Joe Bochynski, Clinton King, Amanda Konishi, Amanda Nedham, Sarah Palmer, Jan Maarten Voskuil, and Maximilian Juliá
April 17 – May 15, 2020
In an effort to continue our programming during the pandemic and stay-at-home orders, we have begun to add new content of artists talking about their work on Instagram and on our website.
In this sudden era of seeing art exclusively online, we are required to adjust our expectations for how we interact with art objects and consider the distinction between experiencing art on the flat screen vs. the 3D presence of an art object.
We originally planned for this exhibition, Sculpture, Not-Sculpture to be experienced at the gallery, however, we are now asking our audience to investigate these artworks as flattened 2-D images on a screen; creating or reinforcing a play between paintings, drawings, photographs, and sculptures.
“Half or more of the best new work in the last few years has been neither painting nor sculpture. Usually it has been related, closely or distantly, to one or the other. The work is diverse, and much in it that is not in painting and sculpture is also diverse. But there are some things that occur nearly in common...”
—Donald Judd, “Specific Objects”, 1965
Adopting ideas from Judd’s oft-quoted essay, “Specific Objects”, Sculpture, Not-Sculpture features 7 artists whose work exploits the relationship between volume and flatness. While these artists work with distinctly different materials, they are all informed by their practices in traditionally two dimensional mediums. The artists utilize 3-dimensional components in their pieces to shift the way we understand the artwork as an art object, and frequently this means walking a fine line in terms of whether we might identify the work as a painting, photograph, drawing, or sculpture.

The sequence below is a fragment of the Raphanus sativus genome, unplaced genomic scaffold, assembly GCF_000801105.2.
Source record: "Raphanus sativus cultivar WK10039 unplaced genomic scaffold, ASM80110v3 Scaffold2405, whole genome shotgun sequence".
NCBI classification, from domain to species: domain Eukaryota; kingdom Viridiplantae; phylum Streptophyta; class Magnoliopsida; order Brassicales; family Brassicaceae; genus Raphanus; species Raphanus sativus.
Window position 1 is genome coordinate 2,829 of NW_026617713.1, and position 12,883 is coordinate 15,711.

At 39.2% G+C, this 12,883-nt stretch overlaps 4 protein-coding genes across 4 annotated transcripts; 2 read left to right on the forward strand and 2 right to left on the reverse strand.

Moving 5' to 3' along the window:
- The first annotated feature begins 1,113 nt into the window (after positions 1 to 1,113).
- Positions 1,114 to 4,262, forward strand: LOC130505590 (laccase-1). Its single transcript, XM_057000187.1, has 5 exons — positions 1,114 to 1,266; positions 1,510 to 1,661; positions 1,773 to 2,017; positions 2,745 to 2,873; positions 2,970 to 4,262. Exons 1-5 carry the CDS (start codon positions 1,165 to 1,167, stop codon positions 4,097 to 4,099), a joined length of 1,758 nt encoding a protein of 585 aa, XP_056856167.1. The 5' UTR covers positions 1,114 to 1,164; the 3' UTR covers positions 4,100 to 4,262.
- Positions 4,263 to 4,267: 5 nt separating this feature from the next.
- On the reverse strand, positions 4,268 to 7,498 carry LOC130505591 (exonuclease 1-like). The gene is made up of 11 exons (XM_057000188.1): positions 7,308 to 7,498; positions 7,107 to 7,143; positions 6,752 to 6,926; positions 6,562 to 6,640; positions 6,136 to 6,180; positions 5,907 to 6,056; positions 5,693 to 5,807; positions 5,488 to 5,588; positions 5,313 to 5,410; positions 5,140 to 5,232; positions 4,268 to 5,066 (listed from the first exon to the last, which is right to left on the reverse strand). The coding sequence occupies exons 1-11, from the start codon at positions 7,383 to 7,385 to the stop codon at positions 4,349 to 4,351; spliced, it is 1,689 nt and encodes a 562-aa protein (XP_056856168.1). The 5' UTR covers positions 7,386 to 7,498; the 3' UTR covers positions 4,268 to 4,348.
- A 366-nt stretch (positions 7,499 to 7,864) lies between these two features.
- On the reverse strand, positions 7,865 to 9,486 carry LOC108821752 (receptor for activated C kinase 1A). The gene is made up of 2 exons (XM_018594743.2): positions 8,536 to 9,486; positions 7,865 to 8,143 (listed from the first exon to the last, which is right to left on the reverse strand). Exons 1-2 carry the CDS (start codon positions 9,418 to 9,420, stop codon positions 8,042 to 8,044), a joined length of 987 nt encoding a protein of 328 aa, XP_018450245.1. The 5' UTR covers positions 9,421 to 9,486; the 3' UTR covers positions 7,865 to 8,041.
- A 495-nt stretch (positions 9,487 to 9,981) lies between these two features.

Each Transmitter gallery director has selected a different artist to represent specific approaches to the question of how dimensionality in an artwork can shift the way we assess the materials and composition. The artists featured in Sculpture, Not-Sculpture include: Joe Bochynski, Clinton King, Amanda Konishi, Amanda Nedham, Sarah Palmer, Jan Maarten Voskuil,and Maximilian Juliá. Some of the work in this show is formally motivated and questions how physical dimensionality changes the way we understand surface, paint, or the drawn line. Other pieces borrow from historical crafts or practices and take materials used traditionally for specific functions (tiles, door mats, clay) to instead address conceptual or narrative ideas.
We will be promoting these artists and their work on our social media platforms throughout the dates of the show, with each artist being featured over the course of a few days. Please continue to check out our Instagram posts with new, ongoing artist content.